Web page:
SleepDreamWrite More than 1 year ago
The tone and story is a little better in this one. And a lot happens in this one. Better than the other two. Moments where the acting is actually pretty good and other times not so much but it has its good moments.
Anonymous More than 1 year ago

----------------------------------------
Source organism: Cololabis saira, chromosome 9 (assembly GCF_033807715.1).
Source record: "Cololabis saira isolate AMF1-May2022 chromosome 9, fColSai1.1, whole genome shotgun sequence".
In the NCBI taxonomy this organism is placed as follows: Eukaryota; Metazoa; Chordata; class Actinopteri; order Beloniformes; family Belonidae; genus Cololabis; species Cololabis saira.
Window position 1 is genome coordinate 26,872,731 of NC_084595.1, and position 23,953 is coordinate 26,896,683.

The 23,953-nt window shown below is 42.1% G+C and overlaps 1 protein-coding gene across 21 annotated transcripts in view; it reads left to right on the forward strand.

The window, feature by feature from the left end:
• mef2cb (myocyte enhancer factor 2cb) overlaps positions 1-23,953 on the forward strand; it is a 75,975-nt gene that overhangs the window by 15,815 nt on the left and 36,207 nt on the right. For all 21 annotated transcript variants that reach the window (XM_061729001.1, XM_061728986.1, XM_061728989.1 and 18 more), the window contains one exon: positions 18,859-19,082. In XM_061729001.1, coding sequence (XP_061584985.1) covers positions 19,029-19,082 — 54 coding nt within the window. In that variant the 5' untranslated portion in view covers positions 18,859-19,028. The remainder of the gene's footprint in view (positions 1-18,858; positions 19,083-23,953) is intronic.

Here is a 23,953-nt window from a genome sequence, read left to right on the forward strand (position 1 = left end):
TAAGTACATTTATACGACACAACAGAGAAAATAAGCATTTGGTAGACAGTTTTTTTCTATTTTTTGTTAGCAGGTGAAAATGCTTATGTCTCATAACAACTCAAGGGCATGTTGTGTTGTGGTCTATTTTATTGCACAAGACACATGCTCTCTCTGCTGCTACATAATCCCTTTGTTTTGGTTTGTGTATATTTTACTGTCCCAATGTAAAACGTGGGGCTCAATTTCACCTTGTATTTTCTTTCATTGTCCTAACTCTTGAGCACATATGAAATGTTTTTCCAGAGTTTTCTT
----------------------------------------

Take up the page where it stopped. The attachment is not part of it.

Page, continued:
George Lucas intended the prequel trilogy to be about Anakin, Amidala and Obi-wan. In many ways it turned out to be Palpatine's trilogy, a Sith trilogy. At the beginning Sidious had staged his own capture. Let the Separatists believe they had captured Chancellor Palpatine. Only Dooku knew that Sidious and Palpatine were the same man. Not even Grievous knew the truth. Anakin and Obi-wan were sent to rescue the Chancellor. As far as Dooku knew the plan was for him to kill Obi-wan and then stage his own capture by Anakin. He believed that the plan was for him push Anakin to the edge of the dark side and for his grief over Obi-wan to push him over the edge. Sidious watched as the 3 of them dueled. Obi-wan thrown across the room and knocked cold. Then Dooku did indeed push Anakin. The result was Dooku loosing both his hands, and being at Anakins mercy. Laughing with delight Palpatine commanded Anakin to kill Dooku. Sidious watch as Dooku realized, in the few seconds that Anakin hesitated, that he'd never really been the Sith Apprentice - realized he'd just been temporarily holding that place. Then Sidious's chosen apprentice decapitated him. Anakin then freed the Chancellor, then went to revive Obi-wan. Palpatine commanded Anakin to leave him behind while the 2 of them escaped, he refused. Killing Dooku had made Anakin vulnerable to the Dark Side, but not enough - not yet. Sidious's next step was to send Obi-wan to battle Grievous. He knew that Anakin had recently had a vision of Amidala's death and that only Obi-wan's influence could keep Anakin's attachment to her under control. With Obi-wan absent Palpatine revealed who and what he really was to Anakin. Anakin didn't immediately accept the offer of becoming the Sith Apprentice, even with Sidious's promise that he had the power to protect Amidala. Anakin revealed Palpatine's true identity to the Jedi. Who immediately went to arrest Palpatine. Which was exactly what he wanted. Sidious dueled several Jedi and killed most. However Master Windu reflected Sidious's own Sith lightning back at him. How and why Sidious's face changed during that battle is unclear, perhaps even he didn't fully understand it. Whatever the reason his face became corrupted, a manifestation of his inner darkness. The duel got Sidious what he wanted. By trying to arrest the legal Chancellor the Jedi technically became traitors. Also Anakin had finally given in to Darkness that had been swelling in him since he murdered Dooku, together he and Sidious killed Windu. Immediately afterward Sidious renamed his knew apprentice Darth Vader. Order 66 was just one of many contingency plans the clone trooper had been trained with. It was hidden among so many others, unnoticed. With the Jedi legally traitors Palpatine was free to issue order 66. That had been the entire reason for the clone wars. Because the clone troops would take the Jedi completely by surprise. All over the galaxy thousands of Jedi perished, almost at once. An assault on the Jedi temple was lead by Vader, on Sidious's order. Afterwards Sidious sent Vader to kill the Separatist leaders - to officially end the clone wars. Palpatine already controlled the senate. In essence he'd been an emperor for some time. With the Jedi dead he simply declared that officially true. Democracy died with Thunderous applause, and an empire was born. Afterward Yoda came to kill Sidious. The Jedi Grand Master and the Sith Master dueled in the Senate -in the very heart of what Palpatine had spend his life trying to destroy. They were deciding the fate of the galaxy right there. They'd become the embodiment of the Force, they were Light vs. Darkness, winner take all. Sidious proved stronger. Once Yoda was defeated, once Sidious was no longer in immediate danger, he quickly sensed that Lord Vader once in danger - mortal danger, and went to save him. For all his power and knowledge not even Sidious had been prepared for Vader's defeat on Mustafar. Was dismayed to find Vader dismembered and horribly burned. Some Force users believe the loss of so much of his body would weaken his Force connection, other believe it would only limit the ways he could express that power. Either way artificial hands and legs would prevent him from casting lightning, and leaping about as the Jedi often did. Vader would be physically maimed and his power restricted. Even with all that Sidious knew Vader would still be stronger than any other. Surgeon droids replaced limbs with prosthetics and sealed Vader in a life support suit. Vader would be imprisoned in the suit for the rest of his years. Then Sidious informed Vader of his wife's death. Leaving Vader with nothing but the Dark Side and his Master. Sidious believed beyond any doubt that Anakin was dead and only Vader remained. At the end Sidious and Vader were looking at the skeletal structure of a, still unnamed, moon sized space station. A space station who's power core, internal structure, and primary weapon were still completely theoretical. It would take nearly 2 decades to turn theory into application. Sidious's plans were complete. The Jedi order was destroyed and republic was no more. His apprentice was his at last - even if Vader wasn't precisely what he'd bargained for originally. The galaxy was his to rule as he saw fit. But there were a few things Sidious was unaware of. Things Yoda and Obi-wan had concealed from him. That Amidala had lived long enough to give birth. That on Tatooine and Alderon the Skywalker Twins lived. That once grown and reunited those Twins would play key roles in the destruction of that space station. That the twins were fated bring about the redemption of their father and the end of Sidious & the Sith line he ruled